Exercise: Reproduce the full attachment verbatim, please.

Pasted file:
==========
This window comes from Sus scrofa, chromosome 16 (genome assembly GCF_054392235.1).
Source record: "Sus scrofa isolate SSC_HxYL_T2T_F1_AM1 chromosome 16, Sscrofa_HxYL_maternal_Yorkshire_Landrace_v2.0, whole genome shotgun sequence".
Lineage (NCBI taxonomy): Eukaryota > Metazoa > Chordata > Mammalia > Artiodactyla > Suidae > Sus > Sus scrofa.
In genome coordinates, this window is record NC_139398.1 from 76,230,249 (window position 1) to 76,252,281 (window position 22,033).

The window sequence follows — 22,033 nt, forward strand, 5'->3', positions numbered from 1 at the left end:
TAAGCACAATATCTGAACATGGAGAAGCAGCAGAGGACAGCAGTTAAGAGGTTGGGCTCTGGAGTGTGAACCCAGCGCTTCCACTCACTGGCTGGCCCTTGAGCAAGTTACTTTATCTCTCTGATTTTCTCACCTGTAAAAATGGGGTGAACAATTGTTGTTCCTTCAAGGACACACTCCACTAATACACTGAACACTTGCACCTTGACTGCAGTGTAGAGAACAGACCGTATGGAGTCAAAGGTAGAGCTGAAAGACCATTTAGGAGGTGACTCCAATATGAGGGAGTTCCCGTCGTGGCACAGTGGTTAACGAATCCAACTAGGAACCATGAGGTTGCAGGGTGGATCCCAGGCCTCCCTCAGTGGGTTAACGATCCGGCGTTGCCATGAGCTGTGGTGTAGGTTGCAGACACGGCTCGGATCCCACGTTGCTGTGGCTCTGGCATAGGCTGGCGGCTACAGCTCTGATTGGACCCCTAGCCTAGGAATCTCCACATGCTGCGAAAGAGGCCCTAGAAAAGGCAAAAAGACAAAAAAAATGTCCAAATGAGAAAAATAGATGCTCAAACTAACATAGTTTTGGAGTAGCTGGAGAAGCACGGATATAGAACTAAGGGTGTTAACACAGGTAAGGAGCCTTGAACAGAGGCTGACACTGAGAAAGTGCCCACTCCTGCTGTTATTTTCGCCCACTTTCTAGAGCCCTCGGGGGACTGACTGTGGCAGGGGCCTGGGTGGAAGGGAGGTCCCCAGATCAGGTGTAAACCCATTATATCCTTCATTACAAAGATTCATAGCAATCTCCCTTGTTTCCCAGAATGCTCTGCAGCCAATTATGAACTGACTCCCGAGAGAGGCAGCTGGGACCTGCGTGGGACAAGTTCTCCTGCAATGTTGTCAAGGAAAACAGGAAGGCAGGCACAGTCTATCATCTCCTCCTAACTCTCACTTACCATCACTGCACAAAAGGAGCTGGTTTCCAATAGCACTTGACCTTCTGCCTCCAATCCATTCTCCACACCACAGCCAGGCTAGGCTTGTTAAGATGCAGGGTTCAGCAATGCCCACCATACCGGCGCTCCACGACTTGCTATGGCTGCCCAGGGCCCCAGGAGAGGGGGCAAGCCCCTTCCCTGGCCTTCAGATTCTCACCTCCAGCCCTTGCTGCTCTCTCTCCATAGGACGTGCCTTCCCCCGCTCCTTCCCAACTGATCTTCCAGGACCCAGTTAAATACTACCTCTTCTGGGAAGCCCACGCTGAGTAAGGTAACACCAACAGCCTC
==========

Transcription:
This window comes from Sus scrofa, chromosome 16 (genome assembly GCF_054392235.1).
Source record: "Sus scrofa isolate SSC_HxYL_T2T_F1_AM1 chromosome 16, Sscrofa_HxYL_maternal_Yorkshire_Landrace_v2.0, whole genome shotgun sequence".
Lineage (NCBI taxonomy): Eukaryota > Metazoa > Chordata > Mammalia > Artiodactyla > Suidae > Sus > Sus scrofa.
In genome coordinates, this window is record NC_139398.1 from 76,230,249 (window position 1) to 76,252,281 (window position 22,033).

The window sequence follows — 22,033 nt, forward strand, 5'->3', positions numbered from 1 at the left end:
TAAGCACAATATCTGAACATGGAGAAGCAGCAGAGGACAGCAGTTAAGAGGTTGGGCTCTGGAGTGTGAACCCAGCGCTTCCACTCACTGGCTGGCCCTTGAGCAAGTTACTTTATCTCTCTGATTTTCTCACCTGTAAAAATGGGGTGAACAATTGTTGTTCCTTCAAGGACACACTCCACTAATACACTGAACACTTGCACCTTGACTGCAGTGTAGAGAACAGACCGTATGGAGTCAAAGGTAGAGCTGAAAGACCATTTAGGAGGTGACTCCAATATGAGGGAGTTCCCGTCGTGGCACAGTGGTTAACGAATCCAACTAGGAACCATGAGGTTGCAGGGTGGATCCCAGGCCTCCCTCAGTGGGTTAACGATCCGGCGTTGCCATGAGCTGTGGTGTAGGTTGCAGACACGGCTCGGATCCCACGTTGCTGTGGCTCTGGCATAGGCTGGCGGCTACAGCTCTGATTGGACCCCTAGCCTAGGAATCTCCACATGCTGCGAAAGAGGCCCTAGAAAAGGCAAAAAGACAAAAAAAATGTCCAAATGAGAAAAATAGATGCTCAAACTAACATAGTTTTGGAGTAGCTGGAGAAGCACGGATATAGAACTAAGGGTGTTAACACAGGTAAGGAGCCTTGAACAGAGGCTGACACTGAGAAAGTGCCCACTCCTGCTGTTATTTTCGCCCACTTTCTAGAGCCCTCGGGGGACTGACTGTGGCAGGGGCCTGGGTGGAAGGGAGGTCCCCAGATCAGGTGTAAACCCATTATATCCTTCATTACAAAGATTCATAGCAATCTCCCTTGTTTCCCAGAATGCTCTGCAGCCAATTATGAACTGACTCCCGAGAGAGGCAGCTGGGACCTGCGTGGGACAAGTTCTCCTGCAATGTTGTCAAGGAAAACAGGAAGGCAGGCACAGTCTATCATCTCCTCCTAACTCTCACTTACCATCACTGCACAAAAGGAGCTGGTTTCCAATAGCACTTGACCTTCTGCCTCCAATCCATTCTCCACACCACAGCCAGGCTAGGCTTGTTAAGATGCAGGGTTCAGCAATGCCCACCATACCGGCGCTCCACGACTTGCTATGGCTGCCCAGGGCCCCAGGAGAGGGGGCAAGCCCCTTCCCTGGCCTTCAGATTCTCACCTCCAGCCCTTGCTGCTCTCTCTCCATAGGACGTGCCTTCCCCCGCTCCTTCCCAACTGATCTTCCAGGACCCAGTTAAATACTACCTCTTCTGGGAAGCCCACGCTGAGTAAGGTAACACCAACAGCCTC